Whose Time is it? Whites’ Time
Do we all have the same twenty-four hours in a day? In Sociology of Race & Ethnicity, Rahsaan Mahadeo enters uncharted new territory in critical whiteness studies by arguing that “time is not race neutral.” Instead, people of color suffer from disadvantages and inequality as it relates to time. He argues that social structure and the advantages of whiteness, rather than individual behavior, create time inequality. Through fifteen months of ethnographic observation at a multiservice center for youth in crisis in Minnesota, and thirty in-depth interviews with teenagers who frequent the center, Mahadeo studies the ways youth of color in urban spaces view issues of time as racialized. “Racialization” refers to the ways that race influences how people experience social life and phenomena—in this case, time.
Mahadeo found that participants of color viewed White youth as having a more advantageous relationship to time than themselves. They viewed White youth as benefitting from the luxury of time as a result of psychological and emotional resources, resources not bestowed to themselves. Participants not only viewed themselves as having less time, but as having to work twice as hard (physically, mentally, and emotionally) within that time deficit. Despite this extra work, they still saw themselves achieving results that are only half as good as their White counterparts. He found that some youth at the center resisted the racialization of time by interrogating ideas associated with whiteness, including White employees of the center. Lastly, Mahadeo found that participants tried to flip the relationship between time and whiteness by characterizing White youth as behind the times and engaging in cultural appropriation to keep up.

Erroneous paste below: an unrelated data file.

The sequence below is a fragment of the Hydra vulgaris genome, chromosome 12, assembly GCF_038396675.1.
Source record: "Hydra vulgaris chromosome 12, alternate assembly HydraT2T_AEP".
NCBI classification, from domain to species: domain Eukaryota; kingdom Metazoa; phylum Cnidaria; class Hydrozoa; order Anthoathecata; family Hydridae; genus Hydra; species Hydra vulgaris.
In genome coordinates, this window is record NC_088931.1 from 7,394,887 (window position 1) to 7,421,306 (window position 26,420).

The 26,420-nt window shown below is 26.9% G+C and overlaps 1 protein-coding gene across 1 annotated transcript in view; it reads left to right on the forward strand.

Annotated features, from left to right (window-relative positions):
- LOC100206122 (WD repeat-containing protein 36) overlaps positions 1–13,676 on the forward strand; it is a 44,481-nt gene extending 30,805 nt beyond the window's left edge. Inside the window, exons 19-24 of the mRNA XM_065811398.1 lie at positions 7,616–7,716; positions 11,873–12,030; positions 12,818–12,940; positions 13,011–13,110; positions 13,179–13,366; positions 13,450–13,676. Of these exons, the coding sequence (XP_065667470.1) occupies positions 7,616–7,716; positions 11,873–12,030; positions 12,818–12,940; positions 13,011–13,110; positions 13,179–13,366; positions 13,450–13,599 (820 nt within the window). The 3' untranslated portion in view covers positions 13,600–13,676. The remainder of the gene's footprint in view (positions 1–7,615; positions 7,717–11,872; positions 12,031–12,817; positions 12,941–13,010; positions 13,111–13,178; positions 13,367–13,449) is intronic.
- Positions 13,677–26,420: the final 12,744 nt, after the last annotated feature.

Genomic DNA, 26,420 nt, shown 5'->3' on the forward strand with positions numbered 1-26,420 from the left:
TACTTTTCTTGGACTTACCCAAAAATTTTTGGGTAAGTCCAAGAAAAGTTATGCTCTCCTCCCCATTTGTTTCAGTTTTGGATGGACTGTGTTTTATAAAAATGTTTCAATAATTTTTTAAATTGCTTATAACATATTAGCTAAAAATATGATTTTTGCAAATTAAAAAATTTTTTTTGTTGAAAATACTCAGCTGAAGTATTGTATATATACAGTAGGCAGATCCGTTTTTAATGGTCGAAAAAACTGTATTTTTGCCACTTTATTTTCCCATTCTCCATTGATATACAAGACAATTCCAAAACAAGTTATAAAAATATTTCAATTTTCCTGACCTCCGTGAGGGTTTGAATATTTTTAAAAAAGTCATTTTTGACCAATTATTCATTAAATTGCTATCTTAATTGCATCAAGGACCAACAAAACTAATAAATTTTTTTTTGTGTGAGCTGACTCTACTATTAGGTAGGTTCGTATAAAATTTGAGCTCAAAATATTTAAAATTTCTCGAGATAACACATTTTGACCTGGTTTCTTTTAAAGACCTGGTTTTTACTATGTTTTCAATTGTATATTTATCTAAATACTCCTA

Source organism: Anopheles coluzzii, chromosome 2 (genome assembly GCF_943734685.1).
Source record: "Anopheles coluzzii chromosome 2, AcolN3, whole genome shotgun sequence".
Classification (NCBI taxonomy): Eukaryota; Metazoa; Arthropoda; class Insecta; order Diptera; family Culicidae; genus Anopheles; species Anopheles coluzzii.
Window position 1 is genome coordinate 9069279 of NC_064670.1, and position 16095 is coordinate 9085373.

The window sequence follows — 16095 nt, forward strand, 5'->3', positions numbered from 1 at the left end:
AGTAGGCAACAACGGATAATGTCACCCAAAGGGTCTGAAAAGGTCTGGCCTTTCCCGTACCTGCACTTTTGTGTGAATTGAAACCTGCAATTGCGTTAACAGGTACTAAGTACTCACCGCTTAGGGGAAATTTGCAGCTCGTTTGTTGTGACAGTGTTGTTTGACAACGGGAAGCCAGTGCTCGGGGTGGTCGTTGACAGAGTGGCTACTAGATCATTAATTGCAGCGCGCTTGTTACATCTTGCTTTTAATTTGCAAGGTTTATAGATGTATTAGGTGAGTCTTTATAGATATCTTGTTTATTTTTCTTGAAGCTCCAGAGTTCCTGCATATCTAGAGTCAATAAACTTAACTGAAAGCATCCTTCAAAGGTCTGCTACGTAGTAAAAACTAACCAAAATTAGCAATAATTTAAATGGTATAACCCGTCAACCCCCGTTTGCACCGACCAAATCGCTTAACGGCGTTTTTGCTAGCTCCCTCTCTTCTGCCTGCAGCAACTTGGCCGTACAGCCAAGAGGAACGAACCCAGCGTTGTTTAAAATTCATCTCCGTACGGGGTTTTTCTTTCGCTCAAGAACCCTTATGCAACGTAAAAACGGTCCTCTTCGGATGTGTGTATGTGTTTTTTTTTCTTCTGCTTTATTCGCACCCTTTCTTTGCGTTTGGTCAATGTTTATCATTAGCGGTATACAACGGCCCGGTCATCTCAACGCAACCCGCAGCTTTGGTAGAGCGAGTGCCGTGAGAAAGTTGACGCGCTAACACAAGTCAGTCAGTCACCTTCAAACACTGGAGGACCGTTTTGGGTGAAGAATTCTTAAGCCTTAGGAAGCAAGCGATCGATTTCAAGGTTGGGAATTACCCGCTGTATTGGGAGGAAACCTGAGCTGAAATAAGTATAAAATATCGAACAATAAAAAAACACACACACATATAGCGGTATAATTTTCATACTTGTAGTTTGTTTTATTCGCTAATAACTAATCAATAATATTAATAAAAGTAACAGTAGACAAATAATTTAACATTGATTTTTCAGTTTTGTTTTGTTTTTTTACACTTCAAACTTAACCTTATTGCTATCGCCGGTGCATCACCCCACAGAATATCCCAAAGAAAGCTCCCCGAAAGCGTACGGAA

These youth’s perspectives and Mahadeo’s interpretation stem from recognizing that non-Whites need to understand White culture to survive in a world that values and centers around whiteness. Whites do not have to expend psychological or emotional energy to do this, reducing their racialized temporal burden compared to people of color. Overall, Mahadeo and his participants describe a reality in which time and whiteness are intertwined, perpetuating disparities in time across groups despite efforts by youth of color to resist that inequality.